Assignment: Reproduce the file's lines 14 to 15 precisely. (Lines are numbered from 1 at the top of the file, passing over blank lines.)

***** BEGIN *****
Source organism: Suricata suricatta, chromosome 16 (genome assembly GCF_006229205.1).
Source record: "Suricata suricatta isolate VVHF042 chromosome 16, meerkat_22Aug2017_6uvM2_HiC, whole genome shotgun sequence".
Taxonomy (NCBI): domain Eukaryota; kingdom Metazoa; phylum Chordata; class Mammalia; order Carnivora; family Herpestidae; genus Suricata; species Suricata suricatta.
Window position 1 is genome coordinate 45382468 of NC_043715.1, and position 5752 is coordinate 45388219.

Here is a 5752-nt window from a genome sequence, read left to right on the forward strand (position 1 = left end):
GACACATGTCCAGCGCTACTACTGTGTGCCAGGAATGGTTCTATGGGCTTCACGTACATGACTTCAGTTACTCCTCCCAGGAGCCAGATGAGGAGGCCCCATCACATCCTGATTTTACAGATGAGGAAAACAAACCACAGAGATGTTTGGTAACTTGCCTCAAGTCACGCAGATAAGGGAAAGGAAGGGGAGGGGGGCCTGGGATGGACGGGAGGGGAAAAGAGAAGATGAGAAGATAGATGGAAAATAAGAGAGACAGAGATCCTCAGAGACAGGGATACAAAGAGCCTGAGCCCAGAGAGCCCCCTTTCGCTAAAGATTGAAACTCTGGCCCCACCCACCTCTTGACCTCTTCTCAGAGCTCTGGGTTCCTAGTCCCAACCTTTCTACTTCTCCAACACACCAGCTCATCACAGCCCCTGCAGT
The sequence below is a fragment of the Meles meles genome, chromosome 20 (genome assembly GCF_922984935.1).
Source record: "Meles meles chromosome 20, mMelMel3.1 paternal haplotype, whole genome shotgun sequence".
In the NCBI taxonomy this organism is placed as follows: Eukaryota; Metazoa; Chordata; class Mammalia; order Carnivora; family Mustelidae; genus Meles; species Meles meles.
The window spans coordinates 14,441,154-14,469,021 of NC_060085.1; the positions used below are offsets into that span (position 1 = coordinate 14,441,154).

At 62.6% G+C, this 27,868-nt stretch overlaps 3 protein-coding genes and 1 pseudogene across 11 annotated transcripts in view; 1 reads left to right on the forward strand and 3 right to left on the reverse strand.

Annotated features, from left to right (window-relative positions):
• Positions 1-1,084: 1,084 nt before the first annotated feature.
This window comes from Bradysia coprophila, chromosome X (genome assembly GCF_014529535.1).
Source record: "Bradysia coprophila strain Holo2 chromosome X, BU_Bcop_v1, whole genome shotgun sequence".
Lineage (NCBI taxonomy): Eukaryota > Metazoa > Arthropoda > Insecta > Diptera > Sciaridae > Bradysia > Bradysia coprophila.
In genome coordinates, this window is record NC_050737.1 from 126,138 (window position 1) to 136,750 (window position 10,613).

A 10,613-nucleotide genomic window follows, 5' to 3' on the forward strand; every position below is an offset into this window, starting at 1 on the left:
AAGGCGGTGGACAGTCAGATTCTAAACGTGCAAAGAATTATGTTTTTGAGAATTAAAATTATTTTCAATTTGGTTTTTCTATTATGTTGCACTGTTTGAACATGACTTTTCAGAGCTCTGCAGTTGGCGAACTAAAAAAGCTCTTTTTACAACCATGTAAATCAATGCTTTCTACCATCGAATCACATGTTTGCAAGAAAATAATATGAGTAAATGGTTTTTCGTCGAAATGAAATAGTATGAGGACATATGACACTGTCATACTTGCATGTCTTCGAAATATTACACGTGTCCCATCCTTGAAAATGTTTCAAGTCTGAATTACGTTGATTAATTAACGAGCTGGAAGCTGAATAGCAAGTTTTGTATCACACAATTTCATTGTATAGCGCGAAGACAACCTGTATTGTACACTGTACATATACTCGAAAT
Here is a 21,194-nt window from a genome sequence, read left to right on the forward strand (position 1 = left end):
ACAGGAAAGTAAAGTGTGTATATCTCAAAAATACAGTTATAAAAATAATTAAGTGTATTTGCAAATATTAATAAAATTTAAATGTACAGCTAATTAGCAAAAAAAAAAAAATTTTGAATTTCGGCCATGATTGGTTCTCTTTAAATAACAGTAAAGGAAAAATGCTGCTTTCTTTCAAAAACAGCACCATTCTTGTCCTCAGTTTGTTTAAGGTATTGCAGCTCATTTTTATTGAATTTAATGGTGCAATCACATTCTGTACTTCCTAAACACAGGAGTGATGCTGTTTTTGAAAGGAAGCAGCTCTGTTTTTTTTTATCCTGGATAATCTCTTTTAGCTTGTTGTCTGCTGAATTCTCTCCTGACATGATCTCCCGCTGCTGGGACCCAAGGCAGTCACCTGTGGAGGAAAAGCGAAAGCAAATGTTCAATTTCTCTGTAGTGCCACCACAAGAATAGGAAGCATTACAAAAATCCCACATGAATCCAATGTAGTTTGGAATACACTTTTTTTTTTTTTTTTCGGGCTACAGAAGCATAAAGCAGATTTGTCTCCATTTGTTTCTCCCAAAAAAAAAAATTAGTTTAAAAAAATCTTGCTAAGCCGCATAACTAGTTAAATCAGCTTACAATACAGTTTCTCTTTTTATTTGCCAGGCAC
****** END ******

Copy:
This window comes from Bradysia coprophila, chromosome X (genome assembly GCF_014529535.1).
Source record: "Bradysia coprophila strain Holo2 chromosome X, BU_Bcop_v1, whole genome shotgun sequence".